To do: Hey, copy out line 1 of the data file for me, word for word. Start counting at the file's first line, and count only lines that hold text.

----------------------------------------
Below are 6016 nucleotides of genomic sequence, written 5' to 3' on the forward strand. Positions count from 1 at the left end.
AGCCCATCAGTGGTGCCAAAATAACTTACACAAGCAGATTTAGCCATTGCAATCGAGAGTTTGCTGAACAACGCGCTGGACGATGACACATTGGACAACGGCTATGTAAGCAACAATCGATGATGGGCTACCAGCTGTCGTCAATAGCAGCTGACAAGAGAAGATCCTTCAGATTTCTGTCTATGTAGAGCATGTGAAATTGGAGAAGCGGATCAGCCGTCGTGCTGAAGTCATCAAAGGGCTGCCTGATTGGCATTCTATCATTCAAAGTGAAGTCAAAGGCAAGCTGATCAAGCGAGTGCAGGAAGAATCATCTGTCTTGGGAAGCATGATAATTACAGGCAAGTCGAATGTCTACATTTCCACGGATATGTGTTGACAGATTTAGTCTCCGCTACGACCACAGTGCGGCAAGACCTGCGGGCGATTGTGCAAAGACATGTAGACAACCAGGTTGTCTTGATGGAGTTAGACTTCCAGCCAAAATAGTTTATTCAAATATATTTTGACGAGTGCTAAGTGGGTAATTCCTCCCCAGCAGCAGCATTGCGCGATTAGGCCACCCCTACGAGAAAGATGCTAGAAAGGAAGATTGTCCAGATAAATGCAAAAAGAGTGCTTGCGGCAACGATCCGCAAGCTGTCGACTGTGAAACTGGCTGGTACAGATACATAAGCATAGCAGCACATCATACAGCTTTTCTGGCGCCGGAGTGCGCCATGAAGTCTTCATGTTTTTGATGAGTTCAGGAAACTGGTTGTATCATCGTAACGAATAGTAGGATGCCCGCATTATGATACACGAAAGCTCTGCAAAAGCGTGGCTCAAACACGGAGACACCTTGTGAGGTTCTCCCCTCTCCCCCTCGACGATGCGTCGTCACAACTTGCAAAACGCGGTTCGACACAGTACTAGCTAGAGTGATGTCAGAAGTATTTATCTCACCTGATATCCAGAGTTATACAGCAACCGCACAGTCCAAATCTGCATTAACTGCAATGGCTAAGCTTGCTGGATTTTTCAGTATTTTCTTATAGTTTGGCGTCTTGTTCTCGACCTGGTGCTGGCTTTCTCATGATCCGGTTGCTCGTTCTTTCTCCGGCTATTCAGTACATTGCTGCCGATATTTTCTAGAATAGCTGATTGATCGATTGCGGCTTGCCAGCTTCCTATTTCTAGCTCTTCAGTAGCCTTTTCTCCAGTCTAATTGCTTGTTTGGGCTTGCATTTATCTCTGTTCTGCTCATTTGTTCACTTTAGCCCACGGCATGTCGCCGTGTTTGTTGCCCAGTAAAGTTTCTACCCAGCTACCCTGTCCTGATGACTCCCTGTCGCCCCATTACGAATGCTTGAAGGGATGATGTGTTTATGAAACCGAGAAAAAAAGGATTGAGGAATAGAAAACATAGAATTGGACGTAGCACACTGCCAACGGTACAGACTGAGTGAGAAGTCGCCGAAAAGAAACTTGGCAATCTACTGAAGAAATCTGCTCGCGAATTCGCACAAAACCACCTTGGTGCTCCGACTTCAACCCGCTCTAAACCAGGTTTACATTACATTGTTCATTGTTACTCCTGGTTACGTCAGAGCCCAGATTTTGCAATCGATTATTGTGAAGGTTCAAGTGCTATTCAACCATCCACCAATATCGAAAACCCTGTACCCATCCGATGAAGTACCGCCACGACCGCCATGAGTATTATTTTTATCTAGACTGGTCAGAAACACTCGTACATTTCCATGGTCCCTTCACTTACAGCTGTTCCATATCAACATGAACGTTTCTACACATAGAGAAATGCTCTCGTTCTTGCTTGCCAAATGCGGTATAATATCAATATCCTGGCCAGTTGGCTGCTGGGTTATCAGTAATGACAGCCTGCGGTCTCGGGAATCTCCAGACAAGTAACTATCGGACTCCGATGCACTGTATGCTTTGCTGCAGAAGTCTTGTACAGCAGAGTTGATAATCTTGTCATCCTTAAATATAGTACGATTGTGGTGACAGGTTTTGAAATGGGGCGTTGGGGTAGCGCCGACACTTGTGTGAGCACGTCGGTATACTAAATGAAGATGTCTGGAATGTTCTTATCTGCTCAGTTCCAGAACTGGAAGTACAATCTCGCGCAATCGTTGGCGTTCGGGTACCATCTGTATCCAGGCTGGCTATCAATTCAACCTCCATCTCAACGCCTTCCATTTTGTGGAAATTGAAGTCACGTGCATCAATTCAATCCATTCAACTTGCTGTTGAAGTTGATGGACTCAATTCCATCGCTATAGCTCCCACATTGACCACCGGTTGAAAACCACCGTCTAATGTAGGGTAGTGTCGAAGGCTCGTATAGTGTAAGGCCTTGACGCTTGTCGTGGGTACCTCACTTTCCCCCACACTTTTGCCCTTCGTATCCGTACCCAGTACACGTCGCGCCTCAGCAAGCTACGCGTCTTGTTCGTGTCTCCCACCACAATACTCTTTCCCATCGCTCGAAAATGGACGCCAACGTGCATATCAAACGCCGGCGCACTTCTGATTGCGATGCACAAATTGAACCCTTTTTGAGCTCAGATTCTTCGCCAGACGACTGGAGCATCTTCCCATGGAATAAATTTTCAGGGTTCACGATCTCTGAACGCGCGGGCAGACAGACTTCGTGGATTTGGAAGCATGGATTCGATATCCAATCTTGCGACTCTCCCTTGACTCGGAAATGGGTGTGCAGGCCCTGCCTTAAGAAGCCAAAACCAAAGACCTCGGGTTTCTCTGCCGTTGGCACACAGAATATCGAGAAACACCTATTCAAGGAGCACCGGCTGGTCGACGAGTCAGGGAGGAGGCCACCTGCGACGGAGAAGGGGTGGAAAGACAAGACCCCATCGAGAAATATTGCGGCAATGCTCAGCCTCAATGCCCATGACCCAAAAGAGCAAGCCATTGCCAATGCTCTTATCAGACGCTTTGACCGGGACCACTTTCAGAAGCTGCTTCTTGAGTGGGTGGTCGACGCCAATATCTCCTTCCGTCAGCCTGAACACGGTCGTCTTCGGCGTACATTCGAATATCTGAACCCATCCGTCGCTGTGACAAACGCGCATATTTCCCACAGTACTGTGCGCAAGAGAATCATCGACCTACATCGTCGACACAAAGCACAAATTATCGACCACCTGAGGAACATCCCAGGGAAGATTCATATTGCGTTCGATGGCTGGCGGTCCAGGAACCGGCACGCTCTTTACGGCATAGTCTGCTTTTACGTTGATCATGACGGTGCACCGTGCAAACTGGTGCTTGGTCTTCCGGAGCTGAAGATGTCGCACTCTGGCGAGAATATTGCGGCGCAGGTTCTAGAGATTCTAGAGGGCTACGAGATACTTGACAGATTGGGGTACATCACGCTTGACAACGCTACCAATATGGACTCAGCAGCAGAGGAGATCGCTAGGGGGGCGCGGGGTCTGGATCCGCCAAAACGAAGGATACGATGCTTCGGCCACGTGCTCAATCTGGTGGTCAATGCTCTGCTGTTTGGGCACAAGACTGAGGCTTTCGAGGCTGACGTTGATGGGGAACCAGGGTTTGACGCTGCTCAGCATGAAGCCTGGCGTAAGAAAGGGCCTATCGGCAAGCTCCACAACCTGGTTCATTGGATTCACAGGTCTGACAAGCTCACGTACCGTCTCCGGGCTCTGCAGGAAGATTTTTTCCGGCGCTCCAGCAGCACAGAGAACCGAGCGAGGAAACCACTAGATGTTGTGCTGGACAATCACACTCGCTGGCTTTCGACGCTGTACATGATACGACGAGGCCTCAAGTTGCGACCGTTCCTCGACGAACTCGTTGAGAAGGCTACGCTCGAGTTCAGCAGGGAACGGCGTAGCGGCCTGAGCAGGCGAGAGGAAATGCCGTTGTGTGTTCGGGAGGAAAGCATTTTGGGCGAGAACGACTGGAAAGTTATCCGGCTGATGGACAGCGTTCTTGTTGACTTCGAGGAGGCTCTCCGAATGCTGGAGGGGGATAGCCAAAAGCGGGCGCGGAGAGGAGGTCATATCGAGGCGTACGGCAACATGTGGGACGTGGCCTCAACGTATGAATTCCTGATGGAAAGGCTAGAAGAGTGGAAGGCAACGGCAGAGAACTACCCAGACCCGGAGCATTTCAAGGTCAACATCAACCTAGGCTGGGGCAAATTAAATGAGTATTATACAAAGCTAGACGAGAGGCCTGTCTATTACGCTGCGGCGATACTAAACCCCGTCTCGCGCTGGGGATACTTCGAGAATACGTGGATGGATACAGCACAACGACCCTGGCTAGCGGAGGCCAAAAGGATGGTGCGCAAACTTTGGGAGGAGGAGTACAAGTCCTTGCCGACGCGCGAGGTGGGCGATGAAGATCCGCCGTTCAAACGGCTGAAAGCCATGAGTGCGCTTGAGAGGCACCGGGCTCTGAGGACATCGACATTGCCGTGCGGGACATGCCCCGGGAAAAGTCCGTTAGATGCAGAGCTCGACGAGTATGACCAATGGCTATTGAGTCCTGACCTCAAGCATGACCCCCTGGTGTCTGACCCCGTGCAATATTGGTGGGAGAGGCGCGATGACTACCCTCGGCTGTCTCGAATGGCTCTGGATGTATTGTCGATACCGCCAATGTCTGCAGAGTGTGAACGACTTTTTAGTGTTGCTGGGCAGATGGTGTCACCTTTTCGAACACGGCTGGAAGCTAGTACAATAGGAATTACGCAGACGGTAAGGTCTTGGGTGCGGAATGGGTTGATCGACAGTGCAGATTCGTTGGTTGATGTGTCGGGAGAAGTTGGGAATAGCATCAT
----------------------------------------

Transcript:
Below are 6016 nucleotides of genomic sequence, written 5' to 3' on the forward strand. Positions count from 1 at the left end.